The Genesis of America : US Foreign Policy and the Formation of National Identity, 1793-1815 Paperback / softback
Part of the Cambridge Studies in US Foreign Relations series
The Genesis of America investigates the ways in which US foreign policy contributed to the formation of an American national consciousness.
Interpreting American nationalism as a process of external demarcation, Jasper M.
Trautsch argues that, for a sense of national self to emerge, the US needed to be disentangled from its most important European reference points: Great Britain and France.
As he shows, foreign-policy makers could therefore promote American nationalism by provoking foreign crises and wars with these countries, hereby creating external threats that would bind the fragile union together.
By reconstructing how foreign policy was thus used as a nation-building instrument, Trautsch provides an answer to the puzzling question of how Americans - lacking a shared history and culture of their own and justifying their claim for independent nationhood by appeals to universal rights - could develop a sense of particularity after the conclusion of the Revolutionary War.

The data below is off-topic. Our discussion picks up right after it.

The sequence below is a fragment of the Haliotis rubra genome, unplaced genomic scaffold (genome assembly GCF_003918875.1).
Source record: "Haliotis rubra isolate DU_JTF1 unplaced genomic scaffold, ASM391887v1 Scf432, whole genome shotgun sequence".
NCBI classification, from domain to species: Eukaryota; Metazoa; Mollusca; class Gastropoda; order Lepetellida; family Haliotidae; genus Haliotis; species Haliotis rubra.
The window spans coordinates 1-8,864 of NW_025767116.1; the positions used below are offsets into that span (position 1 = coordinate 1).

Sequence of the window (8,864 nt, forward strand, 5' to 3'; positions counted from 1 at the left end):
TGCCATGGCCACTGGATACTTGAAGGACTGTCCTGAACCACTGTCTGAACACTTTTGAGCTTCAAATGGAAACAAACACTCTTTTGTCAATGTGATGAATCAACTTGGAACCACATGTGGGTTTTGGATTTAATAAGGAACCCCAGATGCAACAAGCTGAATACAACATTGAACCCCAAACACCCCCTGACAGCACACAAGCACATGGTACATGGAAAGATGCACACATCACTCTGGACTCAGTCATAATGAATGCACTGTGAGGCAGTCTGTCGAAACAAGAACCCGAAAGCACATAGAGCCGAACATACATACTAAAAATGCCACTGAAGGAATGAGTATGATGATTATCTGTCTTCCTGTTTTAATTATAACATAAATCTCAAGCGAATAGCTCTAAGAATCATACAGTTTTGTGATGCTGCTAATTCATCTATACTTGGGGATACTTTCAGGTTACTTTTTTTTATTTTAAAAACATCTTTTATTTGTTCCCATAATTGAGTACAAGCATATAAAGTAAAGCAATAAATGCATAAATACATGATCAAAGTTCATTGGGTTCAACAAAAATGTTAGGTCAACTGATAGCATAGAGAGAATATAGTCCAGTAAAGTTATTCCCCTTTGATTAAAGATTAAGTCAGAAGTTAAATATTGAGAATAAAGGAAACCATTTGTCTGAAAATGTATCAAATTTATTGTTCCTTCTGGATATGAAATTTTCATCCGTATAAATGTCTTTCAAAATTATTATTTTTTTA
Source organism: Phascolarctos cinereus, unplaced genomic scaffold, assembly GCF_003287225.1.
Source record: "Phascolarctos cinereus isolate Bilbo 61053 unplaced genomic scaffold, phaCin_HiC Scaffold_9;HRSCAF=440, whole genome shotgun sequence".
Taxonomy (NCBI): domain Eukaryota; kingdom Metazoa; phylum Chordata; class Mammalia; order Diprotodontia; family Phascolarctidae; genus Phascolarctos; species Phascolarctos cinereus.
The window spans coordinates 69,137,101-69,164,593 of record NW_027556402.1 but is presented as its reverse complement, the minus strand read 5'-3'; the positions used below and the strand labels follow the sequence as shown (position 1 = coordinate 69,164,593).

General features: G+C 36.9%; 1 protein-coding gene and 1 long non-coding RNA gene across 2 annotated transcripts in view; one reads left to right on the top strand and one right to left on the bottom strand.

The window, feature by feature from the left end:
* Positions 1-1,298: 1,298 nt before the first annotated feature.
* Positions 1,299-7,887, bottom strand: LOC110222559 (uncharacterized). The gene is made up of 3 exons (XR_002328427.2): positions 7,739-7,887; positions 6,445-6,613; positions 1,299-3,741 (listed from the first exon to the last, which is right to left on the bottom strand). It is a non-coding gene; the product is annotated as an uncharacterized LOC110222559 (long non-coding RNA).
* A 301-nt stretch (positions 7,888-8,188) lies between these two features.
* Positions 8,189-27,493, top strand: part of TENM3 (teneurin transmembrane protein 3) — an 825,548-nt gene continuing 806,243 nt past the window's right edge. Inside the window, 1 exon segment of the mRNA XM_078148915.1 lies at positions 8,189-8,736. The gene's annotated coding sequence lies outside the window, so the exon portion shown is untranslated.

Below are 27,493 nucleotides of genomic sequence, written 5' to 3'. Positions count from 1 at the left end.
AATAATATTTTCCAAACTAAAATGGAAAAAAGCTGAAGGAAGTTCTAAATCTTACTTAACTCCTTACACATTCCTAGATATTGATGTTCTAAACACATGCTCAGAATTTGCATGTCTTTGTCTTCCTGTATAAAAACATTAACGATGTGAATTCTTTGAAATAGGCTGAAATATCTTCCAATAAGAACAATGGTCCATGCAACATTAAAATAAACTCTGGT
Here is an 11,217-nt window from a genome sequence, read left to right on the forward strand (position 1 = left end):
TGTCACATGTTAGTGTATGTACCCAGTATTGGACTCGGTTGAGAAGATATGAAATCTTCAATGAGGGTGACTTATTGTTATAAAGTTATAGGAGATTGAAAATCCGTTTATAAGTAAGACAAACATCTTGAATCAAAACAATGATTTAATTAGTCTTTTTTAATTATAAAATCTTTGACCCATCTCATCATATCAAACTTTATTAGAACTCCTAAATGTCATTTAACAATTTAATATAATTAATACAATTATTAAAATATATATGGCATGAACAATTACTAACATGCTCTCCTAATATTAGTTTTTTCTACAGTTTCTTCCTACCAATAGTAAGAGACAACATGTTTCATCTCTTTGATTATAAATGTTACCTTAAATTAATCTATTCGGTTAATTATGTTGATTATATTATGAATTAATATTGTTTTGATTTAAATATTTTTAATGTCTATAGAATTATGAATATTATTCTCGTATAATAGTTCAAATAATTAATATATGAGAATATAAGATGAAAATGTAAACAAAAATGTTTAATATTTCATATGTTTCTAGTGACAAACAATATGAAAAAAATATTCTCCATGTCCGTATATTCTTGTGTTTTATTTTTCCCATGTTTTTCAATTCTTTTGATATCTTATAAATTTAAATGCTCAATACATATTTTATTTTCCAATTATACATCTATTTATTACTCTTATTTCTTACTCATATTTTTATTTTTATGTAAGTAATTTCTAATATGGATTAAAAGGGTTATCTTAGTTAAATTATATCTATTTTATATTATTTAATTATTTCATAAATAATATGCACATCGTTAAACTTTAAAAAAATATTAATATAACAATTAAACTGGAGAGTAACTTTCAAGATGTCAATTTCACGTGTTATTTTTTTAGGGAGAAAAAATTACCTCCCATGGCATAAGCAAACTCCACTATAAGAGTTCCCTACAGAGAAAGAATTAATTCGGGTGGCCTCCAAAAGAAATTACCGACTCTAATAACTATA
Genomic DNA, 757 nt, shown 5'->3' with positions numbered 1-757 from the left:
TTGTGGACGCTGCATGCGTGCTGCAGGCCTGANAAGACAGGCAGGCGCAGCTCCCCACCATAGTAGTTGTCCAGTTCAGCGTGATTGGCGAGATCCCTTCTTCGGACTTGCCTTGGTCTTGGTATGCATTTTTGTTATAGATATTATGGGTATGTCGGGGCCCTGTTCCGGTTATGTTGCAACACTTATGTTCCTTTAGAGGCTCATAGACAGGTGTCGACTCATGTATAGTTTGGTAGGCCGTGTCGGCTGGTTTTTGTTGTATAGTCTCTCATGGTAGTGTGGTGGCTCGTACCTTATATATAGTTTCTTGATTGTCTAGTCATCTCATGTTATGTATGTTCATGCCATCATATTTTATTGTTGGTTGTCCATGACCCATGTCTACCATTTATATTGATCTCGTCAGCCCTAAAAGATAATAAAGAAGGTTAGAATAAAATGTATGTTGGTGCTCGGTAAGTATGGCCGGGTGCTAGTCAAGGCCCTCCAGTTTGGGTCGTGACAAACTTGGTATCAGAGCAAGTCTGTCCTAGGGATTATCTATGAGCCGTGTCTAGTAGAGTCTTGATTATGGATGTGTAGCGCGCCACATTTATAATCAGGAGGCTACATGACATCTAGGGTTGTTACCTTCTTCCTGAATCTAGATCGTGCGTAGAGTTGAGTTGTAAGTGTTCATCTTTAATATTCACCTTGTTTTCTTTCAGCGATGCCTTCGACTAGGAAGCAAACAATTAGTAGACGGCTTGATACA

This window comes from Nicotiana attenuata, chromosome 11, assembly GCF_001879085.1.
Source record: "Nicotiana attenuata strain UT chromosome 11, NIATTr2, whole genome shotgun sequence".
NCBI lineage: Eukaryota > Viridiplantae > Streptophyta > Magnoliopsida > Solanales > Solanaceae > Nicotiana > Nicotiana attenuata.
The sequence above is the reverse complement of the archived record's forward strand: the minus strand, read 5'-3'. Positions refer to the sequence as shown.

- Format: Paperback / softback
- Pages: 328 pages, Worked examples or Exercises
- Publisher: Cambridge University Press
- Publication Date: 28/05/2020
- Category: History of the Americas
- ISBN: 9781108453547